Dec. 7: Deeper cuts coming soon

Dec. 7: Deeper cuts coming soon

Louisiana’s mid-year budget gap has swelled to $600 million, Commissioner of Administration Jay Dardenne told legislators on Tuesday, as tax revenues continue to come in below projections.

Louisiana’s mid-year budget gap has swelled to $600 million, Commissioner of Administration Jay Dardenne told legislators on Tuesday, as tax revenues continue to come in below projections. That means a new round of cuts for health-care, education and other vital programs that already have suffered through multiple reductions in recent years. The news came as the House Appropriations Committee began grilling state agencies about their budget requests for the upcoming fiscal year in an effort to find savings.’s Julia O’Donoghue was there, and notes that Gov. John Bel Edwards was right when he said the revenue measures passed by the Legislature earlier this year were not enough to shore up the state’s shaky finances.

Edwards warned in June that mid-year cuts were likely, saying the state’s finances were precarious. He urged the Legislature to pass even higher taxes because he expected a shortfall. House Republican balked at the governor’s statements and suggested that more money would come in from the tax increases that economists’ estimates showed. Because they expected more money, the lawmakers refused to raise taxes as the governor suggested or make additional cuts before June 30.


Pay transparency can lead to equity

Under a new Obama administration rule more transparency will be coming to the gender pay gap, as federal regulators receive more data from companies in order to better enforce the law. However, this aggregate information will not be available at the employer-level, which would require legislation from Congress. Julie Kashen has an op/ed in Politico about the implications of the new rule.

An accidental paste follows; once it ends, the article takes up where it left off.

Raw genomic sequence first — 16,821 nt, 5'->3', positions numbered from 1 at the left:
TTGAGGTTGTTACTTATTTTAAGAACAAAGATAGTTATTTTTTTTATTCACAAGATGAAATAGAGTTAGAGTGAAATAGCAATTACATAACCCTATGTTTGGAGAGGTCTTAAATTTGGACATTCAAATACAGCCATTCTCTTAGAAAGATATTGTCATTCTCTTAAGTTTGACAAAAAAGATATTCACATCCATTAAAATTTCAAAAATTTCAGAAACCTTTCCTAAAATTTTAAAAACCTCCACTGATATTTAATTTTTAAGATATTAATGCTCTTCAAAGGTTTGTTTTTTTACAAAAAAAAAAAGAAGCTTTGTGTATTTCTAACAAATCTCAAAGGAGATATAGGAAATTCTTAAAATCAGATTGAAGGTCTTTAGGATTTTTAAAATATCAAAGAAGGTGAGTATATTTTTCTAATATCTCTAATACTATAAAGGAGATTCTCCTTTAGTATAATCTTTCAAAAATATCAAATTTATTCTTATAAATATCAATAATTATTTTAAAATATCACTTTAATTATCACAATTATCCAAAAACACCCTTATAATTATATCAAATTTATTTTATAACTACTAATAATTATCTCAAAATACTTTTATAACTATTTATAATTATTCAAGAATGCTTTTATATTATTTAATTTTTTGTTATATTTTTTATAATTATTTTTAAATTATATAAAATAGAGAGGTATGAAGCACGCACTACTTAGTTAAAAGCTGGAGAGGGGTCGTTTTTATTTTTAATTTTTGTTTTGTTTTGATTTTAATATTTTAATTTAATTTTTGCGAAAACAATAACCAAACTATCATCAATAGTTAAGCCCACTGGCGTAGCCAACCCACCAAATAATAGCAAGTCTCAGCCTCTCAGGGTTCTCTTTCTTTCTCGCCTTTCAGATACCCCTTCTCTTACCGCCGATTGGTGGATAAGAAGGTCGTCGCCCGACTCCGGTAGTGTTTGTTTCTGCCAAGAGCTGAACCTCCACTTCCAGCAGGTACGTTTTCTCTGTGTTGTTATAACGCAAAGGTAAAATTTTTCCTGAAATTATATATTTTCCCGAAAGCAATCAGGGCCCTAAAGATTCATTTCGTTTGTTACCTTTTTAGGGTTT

The Equal Pay Act makes pay discrimination by gender illegal. Unfortunately, too often both employees and enforcement agencies do not know that discrimination is happening. For example, Lilly Ledbetter, who fought in court for 10 years because she was paid less than men who did the same work at the Goodyear Tire and Rubber Co., found out about the pay disparity only when a colleague sent her an anonymous note. Sunlight is the best disinfectant, and collecting pay data will bring discriminatory pay practices into the light…When pay information is secret, it is impossible for regulators to enforce the law. The Obama administration’s action will for the first time create a central database of private-sector pay information that regulators can use to shine a light on pay disparities and help the EEOC target its enforcement.


Repealing the ACA won’t be easy

Republicans on Capitol Hill appear united in their zeal to repeal the Affordable Care Act, which has allowed 20 million Americans to gain health coverage and brought the uninsured rate to a record low. But as they dig into the details, they are discovering that it’s a lot more complicated than it looks on the surface. For one thing, there are parts of the law that virtually everyone wants to preserve, such as the ability to buy health insurance with a pre-existing medical condition. But doing so requires some form of mandate that people buy coverage when they’re healthy, or else the insurance marketplace would simply collapse.  Michael Hiltzik of the Los Angeles Times reports:


Many proposals the GOP has offered as replacements end up looking very much like Obamacare, though with more costs shifted to consumers. A repeal bill passed by the Republican House in February would have eliminated the mandate that all individuals have coverage, the subsidies that made it affordable, and $346 billion in taxes (over 10 years) that funded Obamacare but hit wealthy taxpayers. This would certainly have destroyed the ACA, but it was easy for the GOP to pass, because it was 100% certain to be vetoed by President Obama. Such symbolic votes can’t be taken any more.


Coming up short on flood relief

Congress appears ready to finish its work for the year with a stopgap spending bill that includes $1.2 billion for Louisiana to help with recovery efforts from the August flooding. While the money is being welcomed by state officials, it’s far less than the $4 billion Gov. John Bel Edwards said is needed to help residents rebuild homes and businesses. The Advocate’s Elizabeth Crisp:  


U.S. Rep. Garret Graves, R-Baton Rouge, said he thinks that the process should be sped up through federal waivers that would cut down wait times. “It is clear that the government’s recovery efforts to date are wholly insufficient to allow for a full recovery,” Graves said Tuesday. “Thousands and thousands of flood victims are still facing impossible financial decisions almost five months after the 1,000-year flood, but this funding, combined with the $438 million provided in September will help flood victims get back on their feet if we can get it in their hands quickly – we cannot allow the slow, bureaucratic processes that have defined the federal response so far continue to re-victimize people.”

Number of the Day

0.4-  Percentage increase in Louisiana gross domestic product in the second quarter of 2016. Nationally, GDP grew by 1.2 percent (Source: U.S. Bureau of Economic Analysis)